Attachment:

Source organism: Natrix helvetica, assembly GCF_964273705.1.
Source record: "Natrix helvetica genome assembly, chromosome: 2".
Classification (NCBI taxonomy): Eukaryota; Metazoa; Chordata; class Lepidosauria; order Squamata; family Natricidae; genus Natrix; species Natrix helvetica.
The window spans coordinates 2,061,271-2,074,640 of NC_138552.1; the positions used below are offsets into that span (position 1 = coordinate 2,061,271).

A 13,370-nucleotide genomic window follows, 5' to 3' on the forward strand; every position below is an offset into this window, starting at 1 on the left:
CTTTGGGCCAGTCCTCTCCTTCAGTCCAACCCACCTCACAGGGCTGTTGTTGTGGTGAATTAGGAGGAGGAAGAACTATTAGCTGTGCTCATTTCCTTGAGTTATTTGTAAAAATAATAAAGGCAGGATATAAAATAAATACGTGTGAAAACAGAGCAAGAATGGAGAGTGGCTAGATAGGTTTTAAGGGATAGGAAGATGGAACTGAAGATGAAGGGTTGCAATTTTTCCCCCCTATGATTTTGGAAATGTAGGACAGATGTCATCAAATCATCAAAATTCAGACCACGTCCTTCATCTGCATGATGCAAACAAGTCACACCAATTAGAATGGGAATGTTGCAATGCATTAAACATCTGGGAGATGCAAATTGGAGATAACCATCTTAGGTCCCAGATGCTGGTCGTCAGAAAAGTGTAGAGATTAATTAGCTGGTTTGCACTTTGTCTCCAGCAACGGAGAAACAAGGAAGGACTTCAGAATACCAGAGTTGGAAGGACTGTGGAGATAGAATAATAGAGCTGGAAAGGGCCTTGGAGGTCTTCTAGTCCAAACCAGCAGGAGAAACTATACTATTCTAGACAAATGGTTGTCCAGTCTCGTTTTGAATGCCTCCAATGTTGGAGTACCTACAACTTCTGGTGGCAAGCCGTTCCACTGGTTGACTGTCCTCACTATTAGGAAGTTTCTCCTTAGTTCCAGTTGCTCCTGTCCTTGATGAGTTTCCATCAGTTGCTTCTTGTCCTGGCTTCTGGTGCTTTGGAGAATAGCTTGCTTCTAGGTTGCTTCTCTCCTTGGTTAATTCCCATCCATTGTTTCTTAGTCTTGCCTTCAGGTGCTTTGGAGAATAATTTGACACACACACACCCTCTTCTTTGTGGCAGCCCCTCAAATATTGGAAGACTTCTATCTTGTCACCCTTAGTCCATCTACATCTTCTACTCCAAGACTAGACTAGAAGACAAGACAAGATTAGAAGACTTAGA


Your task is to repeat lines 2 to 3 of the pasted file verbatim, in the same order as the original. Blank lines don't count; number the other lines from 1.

Source record: "Natrix helvetica genome assembly, chromosome: 2".
Classification (NCBI taxonomy): Eukaryota; Metazoa; Chordata; class Lepidosauria; order Squamata; family Natricidae; genus Natrix; species Natrix helvetica.